As Friars On Base reported earlier this afternoon, Mike Dee, CEO of the San Diego Padres stated that the organization is extremely unhappy with what ownership is seeing on the field in 2014 in terms of the constant lack of offense. Dee went on to say that changes are coming if an obvious turnaround doesn’t occur soon.
Making matters worse, Ken Rosenthal of Fox Sports is now reporting that Ron Fowler, executive chairman of the team, stated Thursday night that “changes could be imminent for his struggling franchise.” Fowler added “At this time, we will not be discussing our situation with any parties outside of our senior management circle.”
When two major players at the top of the organizations start talking changes, it’s not a matter of if, but when. Who will get the ax? Bud Black? Phil Plantier? Josh Byrnes? All of them? The hitting coach Plantier would be an obvious target, but as the old adage goes: he’s not the one in the batter’s box not getting it done. Someone has to fall, and if ownership is going to give Black and Byrnes until the end of the season before making changes, then more than likely Plantier is done.
“That said, we are terribly disappointed in the team’s offense this year and staying the course (waiting for a turnaround) is becoming less appealing as the ugly losses continue.”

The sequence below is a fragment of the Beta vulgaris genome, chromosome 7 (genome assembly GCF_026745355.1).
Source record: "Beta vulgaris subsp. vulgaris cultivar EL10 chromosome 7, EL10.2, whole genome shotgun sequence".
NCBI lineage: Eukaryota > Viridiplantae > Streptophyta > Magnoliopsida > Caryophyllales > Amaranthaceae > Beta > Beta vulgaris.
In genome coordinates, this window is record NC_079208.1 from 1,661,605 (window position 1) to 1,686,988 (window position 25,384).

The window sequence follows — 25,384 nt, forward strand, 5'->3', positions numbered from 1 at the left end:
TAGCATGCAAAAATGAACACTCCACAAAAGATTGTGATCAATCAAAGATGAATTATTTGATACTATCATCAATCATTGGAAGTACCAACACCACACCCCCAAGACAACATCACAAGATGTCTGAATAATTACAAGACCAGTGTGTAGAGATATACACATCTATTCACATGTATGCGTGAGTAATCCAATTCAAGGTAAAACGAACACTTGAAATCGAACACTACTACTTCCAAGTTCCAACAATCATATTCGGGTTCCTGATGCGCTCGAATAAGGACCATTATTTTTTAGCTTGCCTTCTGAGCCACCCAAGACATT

~Ron Fowler, Executive Chairman
Friars On Base has already examined the reasons why Bud Black and Josh Byrnes should go now. The team is currently last in the majors hitting-wise, with a .216 batting average, .275 OBP, and is only slugging .344. Not only could management and coaches be on the way out, but several players could be dealt if ownership determines the 2014 to be a lost cause. Players such as Huston Street, Seth Smith, Ian Kennedy, Chris Denorfia, Chase Headley, and Carlos Quentin could all fetch some pieces back to help in a complete roster overhaul if that is the direction the team chooses to go.
The term “Keep the Faith” has been used throughout the season by Padres’ fans. With a payroll north of $90 million dollars, finishing last in the NL West wasn’t going to be acceptable, no matter how laid back and relaxed the City of San Diego, or the Padres’ ownership appears to be.